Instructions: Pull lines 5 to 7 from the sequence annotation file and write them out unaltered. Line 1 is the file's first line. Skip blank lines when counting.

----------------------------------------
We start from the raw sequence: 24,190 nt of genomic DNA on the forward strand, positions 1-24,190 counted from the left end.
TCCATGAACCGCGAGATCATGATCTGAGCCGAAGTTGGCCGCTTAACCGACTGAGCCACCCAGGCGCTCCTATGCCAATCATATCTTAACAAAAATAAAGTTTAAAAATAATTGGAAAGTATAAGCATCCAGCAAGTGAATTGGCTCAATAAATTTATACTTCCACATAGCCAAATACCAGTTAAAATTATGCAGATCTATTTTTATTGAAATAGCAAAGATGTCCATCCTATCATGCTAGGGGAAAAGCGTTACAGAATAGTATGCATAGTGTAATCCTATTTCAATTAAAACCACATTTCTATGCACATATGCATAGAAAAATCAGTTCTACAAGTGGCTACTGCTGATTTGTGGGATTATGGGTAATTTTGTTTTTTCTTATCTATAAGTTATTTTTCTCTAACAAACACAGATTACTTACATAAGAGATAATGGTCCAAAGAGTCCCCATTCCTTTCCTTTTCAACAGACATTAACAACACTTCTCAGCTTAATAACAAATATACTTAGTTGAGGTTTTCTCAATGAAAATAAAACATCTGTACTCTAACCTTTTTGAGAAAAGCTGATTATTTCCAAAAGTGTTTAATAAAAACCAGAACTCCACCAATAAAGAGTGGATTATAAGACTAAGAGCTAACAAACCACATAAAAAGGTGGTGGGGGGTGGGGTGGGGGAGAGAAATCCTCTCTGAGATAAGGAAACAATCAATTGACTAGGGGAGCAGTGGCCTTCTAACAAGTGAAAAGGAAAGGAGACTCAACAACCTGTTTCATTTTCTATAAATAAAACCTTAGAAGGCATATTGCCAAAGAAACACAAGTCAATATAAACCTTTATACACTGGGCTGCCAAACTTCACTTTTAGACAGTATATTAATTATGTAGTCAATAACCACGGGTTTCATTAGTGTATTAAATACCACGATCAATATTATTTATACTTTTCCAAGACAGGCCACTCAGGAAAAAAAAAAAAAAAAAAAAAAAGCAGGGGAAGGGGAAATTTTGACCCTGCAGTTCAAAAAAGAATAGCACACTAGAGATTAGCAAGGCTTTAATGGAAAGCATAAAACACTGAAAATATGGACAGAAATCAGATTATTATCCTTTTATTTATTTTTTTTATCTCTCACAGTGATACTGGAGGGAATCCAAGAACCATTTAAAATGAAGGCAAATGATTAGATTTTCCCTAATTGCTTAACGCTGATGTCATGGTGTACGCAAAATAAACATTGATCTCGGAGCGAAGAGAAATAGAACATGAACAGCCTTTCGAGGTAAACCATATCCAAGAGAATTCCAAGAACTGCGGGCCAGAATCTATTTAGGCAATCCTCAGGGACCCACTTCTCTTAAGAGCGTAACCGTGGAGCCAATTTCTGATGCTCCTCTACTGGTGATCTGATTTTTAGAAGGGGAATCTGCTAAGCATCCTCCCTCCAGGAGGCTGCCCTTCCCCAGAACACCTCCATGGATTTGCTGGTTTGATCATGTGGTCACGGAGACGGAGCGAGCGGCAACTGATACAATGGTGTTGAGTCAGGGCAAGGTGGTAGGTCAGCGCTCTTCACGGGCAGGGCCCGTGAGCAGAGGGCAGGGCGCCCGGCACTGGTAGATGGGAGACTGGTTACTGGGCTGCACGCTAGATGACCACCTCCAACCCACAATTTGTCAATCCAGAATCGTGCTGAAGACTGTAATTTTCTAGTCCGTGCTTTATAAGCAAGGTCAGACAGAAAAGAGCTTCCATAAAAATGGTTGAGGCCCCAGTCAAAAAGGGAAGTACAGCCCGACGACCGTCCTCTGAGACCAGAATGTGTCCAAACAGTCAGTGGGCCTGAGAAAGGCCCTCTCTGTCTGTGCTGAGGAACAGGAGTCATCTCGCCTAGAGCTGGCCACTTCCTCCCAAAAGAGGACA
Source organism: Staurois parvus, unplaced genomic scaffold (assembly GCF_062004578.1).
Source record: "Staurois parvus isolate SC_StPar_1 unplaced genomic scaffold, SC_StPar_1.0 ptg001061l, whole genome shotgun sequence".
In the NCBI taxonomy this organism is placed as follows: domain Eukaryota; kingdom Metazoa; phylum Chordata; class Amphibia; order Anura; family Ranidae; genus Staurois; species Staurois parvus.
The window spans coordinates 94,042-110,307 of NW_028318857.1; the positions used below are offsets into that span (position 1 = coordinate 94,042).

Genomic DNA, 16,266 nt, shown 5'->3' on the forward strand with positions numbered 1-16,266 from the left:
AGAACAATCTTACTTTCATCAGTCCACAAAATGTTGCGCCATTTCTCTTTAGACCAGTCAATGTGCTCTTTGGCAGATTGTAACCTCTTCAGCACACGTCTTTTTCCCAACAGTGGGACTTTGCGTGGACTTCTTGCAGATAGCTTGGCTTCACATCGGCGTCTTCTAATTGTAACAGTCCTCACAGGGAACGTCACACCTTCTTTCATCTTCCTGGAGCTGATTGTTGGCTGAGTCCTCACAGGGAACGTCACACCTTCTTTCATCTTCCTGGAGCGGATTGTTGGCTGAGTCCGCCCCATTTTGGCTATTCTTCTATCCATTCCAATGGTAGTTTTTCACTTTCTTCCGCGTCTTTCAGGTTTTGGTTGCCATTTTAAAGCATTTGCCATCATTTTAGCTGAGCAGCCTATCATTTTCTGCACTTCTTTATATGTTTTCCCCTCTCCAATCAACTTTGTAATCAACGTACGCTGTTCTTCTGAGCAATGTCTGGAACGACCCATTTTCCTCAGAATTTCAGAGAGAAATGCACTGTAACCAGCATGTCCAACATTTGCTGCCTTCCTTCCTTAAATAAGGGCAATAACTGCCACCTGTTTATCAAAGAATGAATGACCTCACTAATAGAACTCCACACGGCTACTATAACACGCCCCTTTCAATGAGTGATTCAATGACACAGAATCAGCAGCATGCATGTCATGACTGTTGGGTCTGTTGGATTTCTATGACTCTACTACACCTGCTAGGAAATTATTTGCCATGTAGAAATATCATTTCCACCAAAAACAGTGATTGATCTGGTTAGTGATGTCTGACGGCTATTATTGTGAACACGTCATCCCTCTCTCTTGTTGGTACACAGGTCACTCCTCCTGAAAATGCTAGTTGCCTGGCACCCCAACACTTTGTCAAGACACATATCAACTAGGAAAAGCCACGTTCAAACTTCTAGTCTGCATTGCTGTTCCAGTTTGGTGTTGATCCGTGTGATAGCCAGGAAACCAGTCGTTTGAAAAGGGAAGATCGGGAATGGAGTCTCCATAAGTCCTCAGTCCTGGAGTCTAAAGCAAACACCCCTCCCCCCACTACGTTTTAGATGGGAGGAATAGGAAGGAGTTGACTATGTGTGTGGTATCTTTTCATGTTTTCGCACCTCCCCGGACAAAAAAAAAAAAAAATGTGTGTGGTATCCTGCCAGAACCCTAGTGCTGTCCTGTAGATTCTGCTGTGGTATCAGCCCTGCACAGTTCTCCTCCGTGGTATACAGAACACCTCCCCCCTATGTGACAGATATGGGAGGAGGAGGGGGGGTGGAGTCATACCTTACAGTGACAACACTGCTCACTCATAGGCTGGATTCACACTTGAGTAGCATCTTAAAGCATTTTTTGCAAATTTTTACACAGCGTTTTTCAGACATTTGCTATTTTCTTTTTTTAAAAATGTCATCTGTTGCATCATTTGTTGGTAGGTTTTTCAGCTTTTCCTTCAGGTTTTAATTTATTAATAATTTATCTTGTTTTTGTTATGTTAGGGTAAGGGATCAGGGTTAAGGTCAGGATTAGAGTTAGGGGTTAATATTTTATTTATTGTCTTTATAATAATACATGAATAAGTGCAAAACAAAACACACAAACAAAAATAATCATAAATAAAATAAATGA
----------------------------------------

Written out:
In the NCBI taxonomy this organism is placed as follows: domain Eukaryota; kingdom Metazoa; phylum Chordata; class Amphibia; order Anura; family Ranidae; genus Staurois; species Staurois parvus.
The window spans coordinates 94,042-110,307 of NW_028318857.1; the positions used below are offsets into that span (position 1 = coordinate 94,042).

Genomic DNA, 16,266 nt, shown 5'->3' on the forward strand with positions numbered 1-16,266 from the left: